— The Esperanto Teacher - A Simple Course for Non-Grammarians • Helen Fryer

... Pepe, feeling a bitter and rebellious sentiment of hostility springing up within him toward the canon, and unable to conquer his desire to mortify him. "But let none of you imagine, either, that it was the beauties of art, of which you suppose the temple to be full, that engaged my attention. Those beauties, with the exception of the imposing architecture of a portion of the edifice and of the three tombs ...
— Dona Perfecta • B. Perez Galdos

... we were at prayer this morning, "Land! Land!" was called out; and although these prayers were so drowsy and miserable, especially for us, who were opposed to their doctrines, I had to restrain and mortify myself by not going up on deck, as several did, and almost all wished to do. It was the gunner who first discovered land, and took from the mast the little purse, in which he found 28 shillings and 6 pence ...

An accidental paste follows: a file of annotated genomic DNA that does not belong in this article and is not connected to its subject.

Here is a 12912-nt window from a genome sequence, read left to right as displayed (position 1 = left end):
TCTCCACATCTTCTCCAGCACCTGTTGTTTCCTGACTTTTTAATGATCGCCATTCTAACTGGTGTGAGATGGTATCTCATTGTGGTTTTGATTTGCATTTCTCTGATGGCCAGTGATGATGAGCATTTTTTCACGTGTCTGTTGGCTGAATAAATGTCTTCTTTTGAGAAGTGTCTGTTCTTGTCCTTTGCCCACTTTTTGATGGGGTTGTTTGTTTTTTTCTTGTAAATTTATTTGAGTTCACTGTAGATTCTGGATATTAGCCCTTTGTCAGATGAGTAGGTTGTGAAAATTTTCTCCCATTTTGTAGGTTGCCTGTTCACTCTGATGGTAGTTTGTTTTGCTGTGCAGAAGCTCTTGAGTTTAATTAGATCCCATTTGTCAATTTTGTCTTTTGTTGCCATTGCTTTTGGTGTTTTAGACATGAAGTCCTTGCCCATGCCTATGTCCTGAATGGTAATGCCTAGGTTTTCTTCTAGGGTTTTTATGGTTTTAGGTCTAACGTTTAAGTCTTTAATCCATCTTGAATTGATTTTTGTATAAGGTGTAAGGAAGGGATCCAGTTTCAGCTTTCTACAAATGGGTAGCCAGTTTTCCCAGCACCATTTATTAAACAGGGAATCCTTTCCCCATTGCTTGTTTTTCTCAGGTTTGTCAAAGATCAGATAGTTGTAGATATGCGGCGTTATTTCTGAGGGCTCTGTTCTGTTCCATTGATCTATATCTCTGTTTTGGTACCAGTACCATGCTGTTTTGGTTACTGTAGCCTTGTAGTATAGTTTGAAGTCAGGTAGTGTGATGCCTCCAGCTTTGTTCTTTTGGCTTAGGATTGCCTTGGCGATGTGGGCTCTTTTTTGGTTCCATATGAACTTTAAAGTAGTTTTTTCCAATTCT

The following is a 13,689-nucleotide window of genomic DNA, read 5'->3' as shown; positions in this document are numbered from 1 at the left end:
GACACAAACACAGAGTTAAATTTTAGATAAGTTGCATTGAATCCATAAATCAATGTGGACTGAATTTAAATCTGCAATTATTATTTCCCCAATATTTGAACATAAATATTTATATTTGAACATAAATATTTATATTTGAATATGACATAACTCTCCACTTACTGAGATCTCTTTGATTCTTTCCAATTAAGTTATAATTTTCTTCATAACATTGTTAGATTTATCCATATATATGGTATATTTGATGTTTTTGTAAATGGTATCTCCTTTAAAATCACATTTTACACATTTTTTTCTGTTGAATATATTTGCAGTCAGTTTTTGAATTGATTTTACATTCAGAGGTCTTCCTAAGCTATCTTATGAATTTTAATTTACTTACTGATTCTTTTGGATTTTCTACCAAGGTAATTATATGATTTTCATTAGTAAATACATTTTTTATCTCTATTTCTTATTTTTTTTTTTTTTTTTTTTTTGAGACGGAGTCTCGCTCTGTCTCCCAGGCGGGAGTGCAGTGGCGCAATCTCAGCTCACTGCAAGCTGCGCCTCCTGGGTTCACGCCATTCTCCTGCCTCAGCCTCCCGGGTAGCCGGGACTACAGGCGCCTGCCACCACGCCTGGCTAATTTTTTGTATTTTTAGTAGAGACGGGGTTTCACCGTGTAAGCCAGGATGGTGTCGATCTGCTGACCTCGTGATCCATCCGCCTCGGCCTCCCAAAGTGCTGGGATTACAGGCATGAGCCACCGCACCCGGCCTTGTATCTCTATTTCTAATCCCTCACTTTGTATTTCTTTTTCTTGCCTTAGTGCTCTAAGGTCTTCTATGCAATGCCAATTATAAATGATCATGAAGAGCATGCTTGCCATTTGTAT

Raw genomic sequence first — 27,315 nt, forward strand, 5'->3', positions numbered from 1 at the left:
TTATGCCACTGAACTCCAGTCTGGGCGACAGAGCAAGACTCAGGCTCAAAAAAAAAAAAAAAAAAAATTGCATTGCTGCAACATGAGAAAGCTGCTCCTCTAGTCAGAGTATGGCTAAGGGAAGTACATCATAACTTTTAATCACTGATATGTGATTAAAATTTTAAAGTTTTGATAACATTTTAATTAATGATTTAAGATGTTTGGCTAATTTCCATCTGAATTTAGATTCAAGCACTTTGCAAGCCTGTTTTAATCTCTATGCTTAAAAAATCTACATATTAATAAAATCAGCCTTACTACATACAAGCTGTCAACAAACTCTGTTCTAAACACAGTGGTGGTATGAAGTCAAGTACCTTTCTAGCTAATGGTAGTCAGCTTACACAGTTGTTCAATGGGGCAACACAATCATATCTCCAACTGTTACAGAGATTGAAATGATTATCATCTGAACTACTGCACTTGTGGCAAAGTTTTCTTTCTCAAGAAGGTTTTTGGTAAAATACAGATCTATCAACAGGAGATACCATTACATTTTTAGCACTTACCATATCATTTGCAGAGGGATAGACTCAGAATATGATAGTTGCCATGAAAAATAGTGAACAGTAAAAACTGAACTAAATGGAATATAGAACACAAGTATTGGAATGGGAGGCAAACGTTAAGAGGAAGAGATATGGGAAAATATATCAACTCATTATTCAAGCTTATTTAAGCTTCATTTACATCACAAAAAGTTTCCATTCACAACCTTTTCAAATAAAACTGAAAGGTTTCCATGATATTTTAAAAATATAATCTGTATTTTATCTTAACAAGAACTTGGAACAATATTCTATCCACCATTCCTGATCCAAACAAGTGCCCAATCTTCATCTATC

— Journal of Jasper Danckaerts, 1679-1680 • Jasper Danckaerts

... Miss Harlowe, how much I am afflicted at your severity, and how much I suffer by it, and by your hard-hearted levity of style, because what I shall say may be construed into jingle and period, and because I know it is intended, very possibly for kind ends, to mortify me. All I will therefore say is, that it does not lose its end, if ...
— Clarissa, Or The History Of A Young Lady, Volume 8 • Samuel Richardson

... Sunday in particular their behaviour served to mortify me: I had desired my girls the preceding night to be drest early the next day; for I always loved to be at church a good while before the rest of the congregation. They punctually obeyed my directions; but when ...
— The Vicar of Wakefield • Oliver Goldsmith